Research from the Centre for Economics and Business Research (Cebr) shows the gender pension gap has widened to more than £180,000 among people over 55.
Men are anticipating an annual retirement income of £20,712, whereas women expect their income will be £14,964 in later life.
Considering life expectancy, the gender pensions gap could be as much as £183,936.
This is despite the fact that women contribute more into their pension pots than men.
Women put 9.4% of their income into their pension pot. In comparison, men only use 8.3% of their income for their pension pot.
This is due to the difference in average earnings of each gender in 2020. Men are able contribute £3,184 to their pension pot, whereas women can only afford £2,340.
This leaves the average woman needing to work an additional 14.5 years to catch up.
More2life chief executive officer Dave Harris: “Although women appear to be better at saving into their pension, they still face a retirement that is less comfortable and financially secure than their male counterparts.
“The stark difference in retirement incomes highlights the need to address the root causes of financial gender inequality and better support women as they make choices around how to use their assets both in the lead up to and during retirement.”
More2life led a similar research last year that shown that the pension gap was of £157,263.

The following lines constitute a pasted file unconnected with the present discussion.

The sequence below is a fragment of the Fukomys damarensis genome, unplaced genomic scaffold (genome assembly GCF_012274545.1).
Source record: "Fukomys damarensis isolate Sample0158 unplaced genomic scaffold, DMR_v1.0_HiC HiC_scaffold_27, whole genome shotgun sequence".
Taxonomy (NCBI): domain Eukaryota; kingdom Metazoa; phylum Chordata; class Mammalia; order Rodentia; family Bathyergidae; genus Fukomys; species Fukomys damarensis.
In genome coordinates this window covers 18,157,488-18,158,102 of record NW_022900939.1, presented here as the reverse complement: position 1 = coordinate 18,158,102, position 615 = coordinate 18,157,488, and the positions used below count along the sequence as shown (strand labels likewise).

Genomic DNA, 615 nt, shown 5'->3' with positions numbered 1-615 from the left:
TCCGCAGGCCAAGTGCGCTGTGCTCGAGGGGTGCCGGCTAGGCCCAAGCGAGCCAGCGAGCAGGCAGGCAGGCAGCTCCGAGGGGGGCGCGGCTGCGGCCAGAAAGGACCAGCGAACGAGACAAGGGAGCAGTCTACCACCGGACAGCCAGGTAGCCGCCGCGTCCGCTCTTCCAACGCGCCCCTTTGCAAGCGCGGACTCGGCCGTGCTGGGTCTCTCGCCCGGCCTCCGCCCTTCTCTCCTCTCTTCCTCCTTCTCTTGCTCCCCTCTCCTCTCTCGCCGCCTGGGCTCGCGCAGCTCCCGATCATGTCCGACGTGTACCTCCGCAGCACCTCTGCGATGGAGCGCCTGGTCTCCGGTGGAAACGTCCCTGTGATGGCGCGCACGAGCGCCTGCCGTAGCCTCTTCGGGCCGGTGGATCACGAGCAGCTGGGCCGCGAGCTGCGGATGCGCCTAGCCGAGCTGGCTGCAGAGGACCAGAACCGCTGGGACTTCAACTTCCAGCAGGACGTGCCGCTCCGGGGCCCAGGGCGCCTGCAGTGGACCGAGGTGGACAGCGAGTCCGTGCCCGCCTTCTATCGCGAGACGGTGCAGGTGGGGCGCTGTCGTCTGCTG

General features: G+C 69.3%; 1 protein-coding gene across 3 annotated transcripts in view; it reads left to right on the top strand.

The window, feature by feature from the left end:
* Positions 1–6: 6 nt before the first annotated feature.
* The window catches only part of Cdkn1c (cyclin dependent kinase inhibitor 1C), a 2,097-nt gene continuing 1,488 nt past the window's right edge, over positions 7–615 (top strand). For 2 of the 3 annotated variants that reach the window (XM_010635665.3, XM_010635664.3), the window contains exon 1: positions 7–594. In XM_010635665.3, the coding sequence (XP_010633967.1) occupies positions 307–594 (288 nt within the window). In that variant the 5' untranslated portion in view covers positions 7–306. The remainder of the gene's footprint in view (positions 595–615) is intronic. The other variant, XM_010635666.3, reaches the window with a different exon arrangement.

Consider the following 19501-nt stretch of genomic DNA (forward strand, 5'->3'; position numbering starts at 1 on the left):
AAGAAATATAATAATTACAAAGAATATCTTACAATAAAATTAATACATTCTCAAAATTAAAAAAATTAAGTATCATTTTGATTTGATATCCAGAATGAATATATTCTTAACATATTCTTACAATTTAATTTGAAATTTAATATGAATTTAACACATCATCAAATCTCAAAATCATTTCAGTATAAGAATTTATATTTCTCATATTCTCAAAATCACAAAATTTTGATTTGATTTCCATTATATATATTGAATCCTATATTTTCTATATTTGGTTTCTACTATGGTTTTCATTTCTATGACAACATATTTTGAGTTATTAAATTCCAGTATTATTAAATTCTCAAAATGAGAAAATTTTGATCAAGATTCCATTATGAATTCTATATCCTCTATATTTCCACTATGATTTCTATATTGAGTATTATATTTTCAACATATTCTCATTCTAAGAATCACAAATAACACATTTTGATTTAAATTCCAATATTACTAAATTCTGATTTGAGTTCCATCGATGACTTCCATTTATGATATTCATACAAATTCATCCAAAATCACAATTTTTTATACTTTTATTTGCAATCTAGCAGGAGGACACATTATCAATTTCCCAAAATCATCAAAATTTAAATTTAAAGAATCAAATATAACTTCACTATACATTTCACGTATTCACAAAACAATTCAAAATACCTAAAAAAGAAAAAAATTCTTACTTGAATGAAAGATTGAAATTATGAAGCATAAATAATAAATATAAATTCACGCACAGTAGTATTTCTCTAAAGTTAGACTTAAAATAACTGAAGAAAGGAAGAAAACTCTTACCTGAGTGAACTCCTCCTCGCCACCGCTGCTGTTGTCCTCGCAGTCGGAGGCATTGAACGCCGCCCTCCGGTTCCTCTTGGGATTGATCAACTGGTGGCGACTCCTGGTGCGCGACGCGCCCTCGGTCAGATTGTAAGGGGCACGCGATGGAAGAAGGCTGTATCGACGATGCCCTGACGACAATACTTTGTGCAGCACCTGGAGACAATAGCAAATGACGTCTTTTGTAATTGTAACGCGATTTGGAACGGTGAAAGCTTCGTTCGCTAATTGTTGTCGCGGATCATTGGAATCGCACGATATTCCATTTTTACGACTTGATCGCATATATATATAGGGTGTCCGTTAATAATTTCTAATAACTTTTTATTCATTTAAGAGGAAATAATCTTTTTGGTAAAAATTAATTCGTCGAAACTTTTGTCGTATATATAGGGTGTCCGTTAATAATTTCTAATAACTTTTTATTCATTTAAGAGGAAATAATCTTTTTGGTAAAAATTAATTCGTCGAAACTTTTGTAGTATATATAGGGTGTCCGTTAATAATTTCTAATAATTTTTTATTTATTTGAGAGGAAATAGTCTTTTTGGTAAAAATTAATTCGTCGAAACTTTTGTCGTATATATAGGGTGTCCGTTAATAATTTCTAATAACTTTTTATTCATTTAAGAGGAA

Cebr suggested that the pandemic and its impacts are likely to have widened the gap on pension pots’ value.
In addition to this, these factors have also impacted on the ability of over-55s to save into their pension pots.
The research also reveals that 30% of women found their financial situation to have worsened since the start of the pandemic.
In comparison, a quarter of men made a similar statement.
The disparity in the proportion could be attributed to women being more likely to work in sectors particularly hit by Covid-19.
As a result, more women have been made redundant or furloughed.
Figures from HMRC show that there was consistently a greater number of women furloughed between July and December 2020.
According to data for average retirement income for men and women by the number of years worked shows that women have lower incomes in retirement across all lengths of their working life.
Men who have worked full-time for 30-34 years receive the highest average annual retirement income of £22,776.
Their female counterparts receive £17,004.
The widest discrepancy in retirement incomes between genders comes for those who have worked for more than 50 years.
Of these individuals, men received £19,404 in retirement income, where as women only received £11,592.
Harris added: “Today’s figures are another alarming wake-up call about the gender disparity in retirement.
“It’s clear that the Covid-19 pandemic has caused significant disruption to many people’s retirement savings, but the impact has been most acutely felt among older women.
“As we begin to think about what a post-Covid society looks like, it’s vital that the industry and government does more to encourage women to engage with long-term financial planning.
“Raising awareness of alternative retirement income sources, such as property wealth, is crucial in ensuring current and future retirees can enjoy the retirements they deserve.
“There are a range of products on offer in the later life lending market, including equity release, which has proven to be a popular solution for older homeowners looking to unlock the wealth tied up in their homes to fund their retirement.
“For women, exploring such options could offer greater financial stability in later life and help to manage the impact of the retirement gender gap.”